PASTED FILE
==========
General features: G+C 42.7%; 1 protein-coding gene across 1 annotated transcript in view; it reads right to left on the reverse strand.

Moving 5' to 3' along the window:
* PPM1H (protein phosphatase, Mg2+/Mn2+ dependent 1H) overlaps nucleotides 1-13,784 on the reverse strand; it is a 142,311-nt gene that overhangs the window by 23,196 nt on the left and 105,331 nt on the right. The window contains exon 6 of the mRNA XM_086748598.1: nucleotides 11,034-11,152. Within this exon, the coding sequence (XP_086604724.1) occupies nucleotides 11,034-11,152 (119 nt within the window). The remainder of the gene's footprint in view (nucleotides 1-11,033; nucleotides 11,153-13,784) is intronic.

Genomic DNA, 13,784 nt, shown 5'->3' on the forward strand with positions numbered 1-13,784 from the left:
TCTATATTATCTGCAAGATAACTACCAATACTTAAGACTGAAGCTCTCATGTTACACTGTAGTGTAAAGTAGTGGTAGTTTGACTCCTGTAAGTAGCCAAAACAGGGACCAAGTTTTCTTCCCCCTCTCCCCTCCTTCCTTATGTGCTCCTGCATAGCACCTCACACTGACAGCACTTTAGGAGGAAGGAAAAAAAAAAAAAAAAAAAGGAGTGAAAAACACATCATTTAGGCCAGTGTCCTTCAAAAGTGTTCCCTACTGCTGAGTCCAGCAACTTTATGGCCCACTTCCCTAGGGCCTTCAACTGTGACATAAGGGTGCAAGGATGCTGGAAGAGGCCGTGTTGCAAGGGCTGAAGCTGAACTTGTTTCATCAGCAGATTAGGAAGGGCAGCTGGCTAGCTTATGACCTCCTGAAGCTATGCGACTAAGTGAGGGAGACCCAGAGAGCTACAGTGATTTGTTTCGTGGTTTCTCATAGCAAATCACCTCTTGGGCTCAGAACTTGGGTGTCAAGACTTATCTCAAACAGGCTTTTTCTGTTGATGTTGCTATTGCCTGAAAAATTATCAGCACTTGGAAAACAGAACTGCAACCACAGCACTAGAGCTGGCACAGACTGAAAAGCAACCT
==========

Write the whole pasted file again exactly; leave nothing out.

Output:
General features: G+C 42.7%; 1 protein-coding gene across 1 annotated transcript in view; it reads right to left on the reverse strand.

Moving 5' to 3' along the window:
* PPM1H (protein phosphatase, Mg2+/Mn2+ dependent 1H) overlaps nucleotides 1-13,784 on the reverse strand; it is a 142,311-nt gene that overhangs the window by 23,196 nt on the left and 105,331 nt on the right. The window contains exon 6 of the mRNA XM_086748598.1: nucleotides 11,034-11,152. Within this exon, the coding sequence (XP_086604724.1) occupies nucleotides 11,034-11,152 (119 nt within the window). The remainder of the gene's footprint in view (nucleotides 1-11,033; nucleotides 11,153-13,784) is intronic.

Genomic DNA, 13,784 nt, shown 5'->3' on the forward strand with positions numbered 1-13,784 from the left:
TCTATATTATCTGCAAGATAACTACCAATACTTAAGACTGAAGCTCTCATGTTACACTGTAGTGTAAAGTAGTGGTAGTTTGACTCCTGTAAGTAGCCAAAACAGGGACCAAGTTTTCTTCCCCCTCTCCCCTCCTTCCTTATGTGCTCCTGCATAGCACCTCACACTGACAGCACTTTAGGAGGAAGGAAAAAAAAAAAAAAAAAAAGGAGTGAAAAACACATCATTTAGGCCAGTGTCCTTCAAAAGTGTTCCCTACTGCTGAGTCCAGCAACTTTATGGCCCACTTCCCTAGGGCCTTCAACTGTGACATAAGGGTGCAAGGATGCTGGAAGAGGCCGTGTTGCAAGGGCTGAAGCTGAACTTGTTTCATCAGCAGATTAGGAAGGGCAGCTGGCTAGCTTATGACCTCCTGAAGCTATGCGACTAAGTGAGGGAGACCCAGAGAGCTACAGTGATTTGTTTCGTGGTTTCTCATAGCAAATCACCTCTTGGGCTCAGAACTTGGGTGTCAAGACTTATCTCAAACAGGCTTTTTCTGTTGATGTTGCTATTGCCTGAAAAATTATCAGCACTTGGAAAACAGAACTGCAACCACAGCACTAGAGCTGGCACAGACTGAAAAGCAACCT